Any national government that attempts to move from simple well-being measurements to actual policy applications that will deal with increasing well-being will face many challenges.
Many initiatives in the 2019 Global Happiness and Wellbeing Policy Report face these challenges head-on, by bringing well-being monitoring closer to policymakers. They do this by producing shorter and more communicative dashboards of indicators, which are also timed to go in line with strategic decisions.
It is an essential first step as it can raise awareness and shape public dialogue. However, it mostly remains in the domain of measurement.
USING THE RIGHT TYPE OF MEASUREMENT
The domain of measurement might be the first step, but it is an essential one as that’s where we address the need to go beyond GDP and take governments to start measuring things outside of the economic benefits. People’s well-being must take into account essential elements like subjective well-being, social connections, quality of jobs, natural capital, and trust.
Most of these things have poorly measured in the past, and to create better policies, governments need to take these aspects into account. If the central objective is substituting normal economic growth for well-being, there needs to be a change of culture and practice in how policymaking is conducted.
The reality here is that countries are still experimenting with their well-being approaches which is why it’s not possible for us to make conclusions on which path is the right one. The most crucial thing here is to have the right leaders who will drive the change.
WHAT NEEDS TO BE DONE?
Leaders need to be honest in their efforts; they honestly have to care for improving the people’s well-being. However, that’s not all.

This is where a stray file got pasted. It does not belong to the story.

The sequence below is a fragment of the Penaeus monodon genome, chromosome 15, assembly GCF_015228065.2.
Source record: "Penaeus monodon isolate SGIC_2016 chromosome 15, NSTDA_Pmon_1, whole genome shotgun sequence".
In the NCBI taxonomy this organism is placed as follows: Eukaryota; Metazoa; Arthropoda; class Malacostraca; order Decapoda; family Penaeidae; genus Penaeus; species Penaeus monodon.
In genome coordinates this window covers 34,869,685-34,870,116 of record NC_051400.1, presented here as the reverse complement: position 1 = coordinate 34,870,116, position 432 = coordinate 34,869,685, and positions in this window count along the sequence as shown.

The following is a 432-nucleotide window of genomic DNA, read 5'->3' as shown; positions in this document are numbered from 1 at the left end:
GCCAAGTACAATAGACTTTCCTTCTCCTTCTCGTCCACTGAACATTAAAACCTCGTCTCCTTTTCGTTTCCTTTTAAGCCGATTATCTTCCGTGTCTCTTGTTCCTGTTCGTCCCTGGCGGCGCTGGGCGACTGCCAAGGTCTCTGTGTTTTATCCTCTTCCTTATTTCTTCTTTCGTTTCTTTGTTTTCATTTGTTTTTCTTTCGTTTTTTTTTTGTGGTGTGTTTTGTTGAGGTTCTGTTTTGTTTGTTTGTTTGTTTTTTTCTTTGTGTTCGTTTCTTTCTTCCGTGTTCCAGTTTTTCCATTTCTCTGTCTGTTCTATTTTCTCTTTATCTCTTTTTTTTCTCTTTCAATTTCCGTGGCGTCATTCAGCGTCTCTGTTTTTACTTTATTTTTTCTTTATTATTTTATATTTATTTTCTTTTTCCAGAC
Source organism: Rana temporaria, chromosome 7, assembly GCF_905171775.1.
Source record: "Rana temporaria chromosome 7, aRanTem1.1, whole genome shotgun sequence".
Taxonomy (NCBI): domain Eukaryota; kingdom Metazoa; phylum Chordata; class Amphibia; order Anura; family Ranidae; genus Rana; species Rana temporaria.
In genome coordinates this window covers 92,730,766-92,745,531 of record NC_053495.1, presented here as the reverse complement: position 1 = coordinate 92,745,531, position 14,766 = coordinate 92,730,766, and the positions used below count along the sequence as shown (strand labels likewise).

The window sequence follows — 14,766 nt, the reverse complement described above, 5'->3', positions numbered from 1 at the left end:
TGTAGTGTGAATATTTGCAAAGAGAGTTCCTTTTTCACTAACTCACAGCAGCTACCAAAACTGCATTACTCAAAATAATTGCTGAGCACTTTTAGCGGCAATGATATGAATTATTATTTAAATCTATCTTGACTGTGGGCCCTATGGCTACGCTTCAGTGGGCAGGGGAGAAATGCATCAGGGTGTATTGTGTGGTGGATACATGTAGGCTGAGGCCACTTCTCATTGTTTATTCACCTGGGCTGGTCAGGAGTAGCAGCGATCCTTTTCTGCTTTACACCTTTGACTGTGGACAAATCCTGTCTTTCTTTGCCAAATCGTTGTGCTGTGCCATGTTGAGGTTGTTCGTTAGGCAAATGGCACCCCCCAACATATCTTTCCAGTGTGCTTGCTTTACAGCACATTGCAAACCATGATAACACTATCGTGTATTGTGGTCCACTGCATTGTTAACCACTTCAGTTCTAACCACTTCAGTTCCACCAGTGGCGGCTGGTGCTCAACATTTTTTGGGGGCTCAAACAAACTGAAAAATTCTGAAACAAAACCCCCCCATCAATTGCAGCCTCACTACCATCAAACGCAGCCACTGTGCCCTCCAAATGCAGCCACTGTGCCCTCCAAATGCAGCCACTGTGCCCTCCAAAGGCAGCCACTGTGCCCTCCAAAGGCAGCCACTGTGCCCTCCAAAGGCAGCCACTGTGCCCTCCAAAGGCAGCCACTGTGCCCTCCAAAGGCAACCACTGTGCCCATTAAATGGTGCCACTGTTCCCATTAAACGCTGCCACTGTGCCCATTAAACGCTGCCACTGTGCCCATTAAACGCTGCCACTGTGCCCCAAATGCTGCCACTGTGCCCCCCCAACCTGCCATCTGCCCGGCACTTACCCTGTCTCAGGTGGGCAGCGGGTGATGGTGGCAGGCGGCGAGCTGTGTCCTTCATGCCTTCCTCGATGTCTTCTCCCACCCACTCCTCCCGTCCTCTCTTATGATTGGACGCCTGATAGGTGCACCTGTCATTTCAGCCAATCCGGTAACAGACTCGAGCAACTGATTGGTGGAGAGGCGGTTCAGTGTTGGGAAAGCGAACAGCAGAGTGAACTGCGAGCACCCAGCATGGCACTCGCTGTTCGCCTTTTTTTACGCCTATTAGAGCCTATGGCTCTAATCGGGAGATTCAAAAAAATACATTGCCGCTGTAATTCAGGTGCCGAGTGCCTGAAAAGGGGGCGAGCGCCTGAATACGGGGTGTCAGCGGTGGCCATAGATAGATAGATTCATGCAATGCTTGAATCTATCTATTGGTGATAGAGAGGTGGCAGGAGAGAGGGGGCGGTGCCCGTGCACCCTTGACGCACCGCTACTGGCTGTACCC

It’s also necessary to identify the exact types of problems well-being approaches can solve.
Furthermore; those that are dealing with all of this need to be aware that there will be several key issues that must be handled immediately.
These include finding ways to integrate consideration of current well-being and resources for future well-being. Then there are the relationships between the two and finding a balance between them.
Then we have the cost-effectiveness of these policies. Their benefit should always outweigh the costs of implementing them.
Additionally, the analysts need to have enough flexibility allowed in their efforts to ensure that the most relevant and pertinent outcomes will be selected, but they also need to experience some control to ensure that everything is done correctly and everything is taken into account.
Adoption of well-being measurement initiatives has raised expectations about emphasizing on these measures in policies. However, metrics on their own do not provide a complete policy intervention.
To know how policy choices will improve lives, they must be assessed for the well-being impact they can have. That means bringing well-being into the heart of the decision making process. The requirement for this is strong leadership, action within the government, and further development of analytical tools.
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